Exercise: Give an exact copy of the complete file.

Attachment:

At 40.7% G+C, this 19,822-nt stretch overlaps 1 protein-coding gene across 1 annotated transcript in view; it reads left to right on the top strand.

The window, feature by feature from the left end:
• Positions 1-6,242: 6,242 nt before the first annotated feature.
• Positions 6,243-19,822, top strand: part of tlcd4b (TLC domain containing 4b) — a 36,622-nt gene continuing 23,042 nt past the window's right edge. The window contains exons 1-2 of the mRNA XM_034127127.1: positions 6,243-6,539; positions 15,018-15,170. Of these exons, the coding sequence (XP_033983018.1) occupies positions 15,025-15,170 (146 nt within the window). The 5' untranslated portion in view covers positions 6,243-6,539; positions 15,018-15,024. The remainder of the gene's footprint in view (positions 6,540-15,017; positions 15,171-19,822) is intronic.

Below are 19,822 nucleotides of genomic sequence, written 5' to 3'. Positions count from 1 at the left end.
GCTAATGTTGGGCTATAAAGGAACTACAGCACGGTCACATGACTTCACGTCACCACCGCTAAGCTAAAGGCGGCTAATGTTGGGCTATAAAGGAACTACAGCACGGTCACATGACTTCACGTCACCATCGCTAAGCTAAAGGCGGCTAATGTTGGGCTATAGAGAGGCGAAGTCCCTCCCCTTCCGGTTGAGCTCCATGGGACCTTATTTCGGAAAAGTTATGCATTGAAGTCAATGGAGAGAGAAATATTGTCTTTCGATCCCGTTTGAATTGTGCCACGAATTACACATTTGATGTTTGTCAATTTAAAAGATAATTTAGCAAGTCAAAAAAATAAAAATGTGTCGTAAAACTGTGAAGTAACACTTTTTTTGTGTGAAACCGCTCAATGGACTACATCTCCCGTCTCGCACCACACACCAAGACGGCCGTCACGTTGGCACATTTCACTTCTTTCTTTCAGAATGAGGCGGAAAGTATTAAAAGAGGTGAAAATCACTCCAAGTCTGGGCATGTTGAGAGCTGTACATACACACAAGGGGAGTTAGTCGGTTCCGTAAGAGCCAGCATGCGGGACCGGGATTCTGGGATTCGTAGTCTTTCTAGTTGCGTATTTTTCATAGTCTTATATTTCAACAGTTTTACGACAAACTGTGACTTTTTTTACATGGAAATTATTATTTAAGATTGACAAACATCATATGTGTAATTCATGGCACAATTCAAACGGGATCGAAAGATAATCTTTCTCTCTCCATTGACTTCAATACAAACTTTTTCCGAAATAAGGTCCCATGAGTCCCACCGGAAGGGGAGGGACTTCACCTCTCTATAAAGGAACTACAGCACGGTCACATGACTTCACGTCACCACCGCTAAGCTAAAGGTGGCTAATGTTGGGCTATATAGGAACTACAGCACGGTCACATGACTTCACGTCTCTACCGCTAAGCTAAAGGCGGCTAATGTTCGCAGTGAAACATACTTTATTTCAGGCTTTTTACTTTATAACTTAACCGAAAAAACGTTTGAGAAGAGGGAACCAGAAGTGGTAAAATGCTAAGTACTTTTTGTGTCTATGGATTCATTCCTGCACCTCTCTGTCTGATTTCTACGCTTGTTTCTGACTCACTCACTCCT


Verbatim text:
At 40.7% G+C, this 19,822-nt stretch overlaps 1 protein-coding gene across 1 annotated transcript in view; it reads left to right on the top strand.

The window, feature by feature from the left end:
• Positions 1-6,242: 6,242 nt before the first annotated feature.
• Positions 6,243-19,822, top strand: part of tlcd4b (TLC domain containing 4b) — a 36,622-nt gene continuing 23,042 nt past the window's right edge. The window contains exons 1-2 of the mRNA XM_034127127.1: positions 6,243-6,539; positions 15,018-15,170. Of these exons, the coding sequence (XP_033983018.1) occupies positions 15,025-15,170 (146 nt within the window). The 5' untranslated portion in view covers positions 6,243-6,539; positions 15,018-15,024. The remainder of the gene's footprint in view (positions 6,540-15,017; positions 15,171-19,822) is intronic.

Below are 19,822 nucleotides of genomic sequence, written 5' to 3'. Positions count from 1 at the left end.
GCTAATGTTGGGCTATAAAGGAACTACAGCACGGTCACATGACTTCACGTCACCACCGCTAAGCTAAAGGCGGCTAATGTTGGGCTATAAAGGAACTACAGCACGGTCACATGACTTCACGTCACCATCGCTAAGCTAAAGGCGGCTAATGTTGGGCTATAGAGAGGCGAAGTCCCTCCCCTTCCGGTTGAGCTCCATGGGACCTTATTTCGGAAAAGTTATGCATTGAAGTCAATGGAGAGAGAAATATTGTCTTTCGATCCCGTTTGAATTGTGCCACGAATTACACATTTGATGTTTGTCAATTTAAAAGATAATTTAGCAAGTCAAAAAAATAAAAATGTGTCGTAAAACTGTGAAGTAACACTTTTTTTGTGTGAAACCGCTCAATGGACTACATCTCCCGTCTCGCACCACACACCAAGACGGCCGTCACGTTGGCACATTTCACTTCTTTCTTTCAGAATGAGGCGGAAAGTATTAAAAGAGGTGAAAATCACTCCAAGTCTGGGCATGTTGAGAGCTGTACATACACACAAGGGGAGTTAGTCGGTTCCGTAAGAGCCAGCATGCGGGACCGGGATTCTGGGATTCGTAGTCTTTCTAGTTGCGTATTTTTCATAGTCTTATATTTCAACAGTTTTACGACAAACTGTGACTTTTTTTACATGGAAATTATTATTTAAGATTGACAAACATCATATGTGTAATTCATGGCACAATTCAAACGGGATCGAAAGATAATCTTTCTCTCTCCATTGACTTCAATACAAACTTTTTCCGAAATAAGGTCCCATGAGTCCCACCGGAAGGGGAGGGACTTCACCTCTCTATAAAGGAACTACAGCACGGTCACATGACTTCACGTCACCACCGCTAAGCTAAAGGTGGCTAATGTTGGGCTATATAGGAACTACAGCACGGTCACATGACTTCACGTCTCTACCGCTAAGCTAAAGGCGGCTAATGTTCGCAGTGAAACATACTTTATTTCAGGCTTTTTACTTTATAACTTAACCGAAAAAACGTTTGAGAAGAGGGAACCAGAAGTGGTAAAATGCTAAGTACTTTTTGTGTCTATGGATTCATTCCTGCACCTCTCTGTCTGATTTCTACGCTTGTTTCTGACTCACTCACTCCT